The Fall of the Berlin Wall

In the autumn of 1989, the people of Eastern Europe had had enough of Socialism. In Poland in September, Lech Walesa and Solidarity formed the first non-Communist government in a Warsaw Pact nation. In Czechoslovakia, Vaclav Havel was organizing the Velvet Revolution from his prison cell, and thousands of East Germans were openly using the West German Embassy in Prague to escape their Stasi-controlled socialist paradise. In Hungary, the border was effectively open and tens of thousands of Eastern European “tourists” were flooding Austria, never to return.

In East Germany, and Berlin in particular, massive but peaceful protests rocked the Communist government. In early November, the protesters stopped chanting “We want out!” and began chanting “We are staying!”. The new East German leader, Egon Krenz, recognized that he would not be in power for long if some changes were not made. On 9 November 1989, he and his advisors finished reviewing the new rules which greatly lessened the restrictions on travel and the burdensome bureaucratic process needed to obtain approval, but it did not open the border.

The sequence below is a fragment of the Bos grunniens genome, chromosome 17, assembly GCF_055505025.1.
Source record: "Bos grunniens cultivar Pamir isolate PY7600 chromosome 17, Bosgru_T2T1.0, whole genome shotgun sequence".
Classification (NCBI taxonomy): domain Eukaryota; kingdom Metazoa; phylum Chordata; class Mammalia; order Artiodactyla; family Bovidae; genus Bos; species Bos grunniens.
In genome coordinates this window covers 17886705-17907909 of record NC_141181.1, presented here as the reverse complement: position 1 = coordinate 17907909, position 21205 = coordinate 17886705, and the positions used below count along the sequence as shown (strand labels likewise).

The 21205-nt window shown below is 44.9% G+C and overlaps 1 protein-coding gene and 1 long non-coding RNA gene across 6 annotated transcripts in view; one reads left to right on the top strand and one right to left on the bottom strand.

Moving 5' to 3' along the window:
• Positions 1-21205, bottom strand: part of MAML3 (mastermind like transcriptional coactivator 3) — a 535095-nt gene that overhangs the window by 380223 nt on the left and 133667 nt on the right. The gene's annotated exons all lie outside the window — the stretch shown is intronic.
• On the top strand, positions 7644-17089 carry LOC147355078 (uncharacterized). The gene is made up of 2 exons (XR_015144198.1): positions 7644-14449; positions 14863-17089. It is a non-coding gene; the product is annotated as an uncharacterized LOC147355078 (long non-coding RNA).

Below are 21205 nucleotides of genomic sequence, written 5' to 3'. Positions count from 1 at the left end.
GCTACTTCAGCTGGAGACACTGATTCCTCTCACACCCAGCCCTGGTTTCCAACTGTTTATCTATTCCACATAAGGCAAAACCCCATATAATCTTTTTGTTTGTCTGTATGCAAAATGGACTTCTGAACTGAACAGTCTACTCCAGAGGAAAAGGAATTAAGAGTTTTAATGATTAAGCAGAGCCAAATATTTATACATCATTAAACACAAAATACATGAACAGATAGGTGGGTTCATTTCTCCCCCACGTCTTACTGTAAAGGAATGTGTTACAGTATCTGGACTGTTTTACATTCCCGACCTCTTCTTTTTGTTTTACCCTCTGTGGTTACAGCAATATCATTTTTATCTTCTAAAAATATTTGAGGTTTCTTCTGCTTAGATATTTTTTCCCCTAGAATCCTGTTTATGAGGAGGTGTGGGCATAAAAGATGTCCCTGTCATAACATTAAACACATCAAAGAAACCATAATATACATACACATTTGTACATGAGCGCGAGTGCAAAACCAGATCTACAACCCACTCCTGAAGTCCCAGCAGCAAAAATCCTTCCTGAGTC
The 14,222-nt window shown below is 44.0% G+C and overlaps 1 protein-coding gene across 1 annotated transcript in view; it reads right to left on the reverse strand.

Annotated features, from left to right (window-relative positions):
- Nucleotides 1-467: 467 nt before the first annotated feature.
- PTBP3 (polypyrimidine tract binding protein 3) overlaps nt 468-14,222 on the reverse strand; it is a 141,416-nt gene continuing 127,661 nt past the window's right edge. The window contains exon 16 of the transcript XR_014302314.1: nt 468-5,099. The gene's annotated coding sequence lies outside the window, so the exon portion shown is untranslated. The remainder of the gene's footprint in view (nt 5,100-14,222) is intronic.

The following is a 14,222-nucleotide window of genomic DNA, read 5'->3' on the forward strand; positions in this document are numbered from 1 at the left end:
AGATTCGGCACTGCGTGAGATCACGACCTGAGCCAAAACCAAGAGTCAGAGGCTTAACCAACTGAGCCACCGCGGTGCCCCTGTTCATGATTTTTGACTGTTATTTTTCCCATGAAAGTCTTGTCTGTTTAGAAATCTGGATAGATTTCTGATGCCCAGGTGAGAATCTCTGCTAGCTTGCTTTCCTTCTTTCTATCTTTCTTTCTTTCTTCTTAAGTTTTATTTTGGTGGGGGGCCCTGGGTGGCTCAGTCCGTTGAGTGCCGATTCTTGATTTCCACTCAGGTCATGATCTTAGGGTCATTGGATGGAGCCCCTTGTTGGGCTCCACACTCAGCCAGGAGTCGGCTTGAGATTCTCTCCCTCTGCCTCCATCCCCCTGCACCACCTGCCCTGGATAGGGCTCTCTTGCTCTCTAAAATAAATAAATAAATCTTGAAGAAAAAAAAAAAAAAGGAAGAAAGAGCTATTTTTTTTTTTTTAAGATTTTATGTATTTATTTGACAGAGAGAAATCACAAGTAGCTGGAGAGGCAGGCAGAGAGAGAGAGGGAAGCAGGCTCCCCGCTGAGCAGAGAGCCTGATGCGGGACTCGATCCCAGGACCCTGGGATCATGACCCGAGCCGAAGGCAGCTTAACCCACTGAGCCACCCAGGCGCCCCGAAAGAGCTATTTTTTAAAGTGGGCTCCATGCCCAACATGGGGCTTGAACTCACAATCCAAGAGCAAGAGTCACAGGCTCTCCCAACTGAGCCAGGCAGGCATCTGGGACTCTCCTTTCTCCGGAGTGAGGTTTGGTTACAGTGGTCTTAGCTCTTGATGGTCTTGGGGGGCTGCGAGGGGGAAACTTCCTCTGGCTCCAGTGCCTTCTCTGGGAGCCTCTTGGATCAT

A note about the new regulations was passed to his spokesman, Gunter Schabowski, who was having a press conference that evening. Schabowski told reporters that there would be changes to the regulations, but not the details since he didn’t have them. When asked, Schabowski assumed they would also include Berlin and that they were effective immediately. The reporters then assumed the changes would open the border as it was in Hungary, and ran with it. This was most definitely not the case, but within the hour, it was broadcast around the world that the inter-German border was open.

Thousands descended upon the gates in the Berlin Wall demanding that they be allowed to cross into West Berlin, because “Schabowski said we could”. East German Stasi Lieutenant Colonel Harald Jager of the Bornholmer Street Gate made repeated calls to his superiors asking for clarification. His superiors mocked him and told him to use force to clear the protesters since they knew nothing of the new regulations, despite it being all over the news. Jager refused and let the East Berliners through. They were met by celebrating West Berliners. Within days all of the gates in the Berlin Wall were open and several new ones were established when jubilant Berliners smashed through with pick axes and bulldozers.

The Cold War was over.

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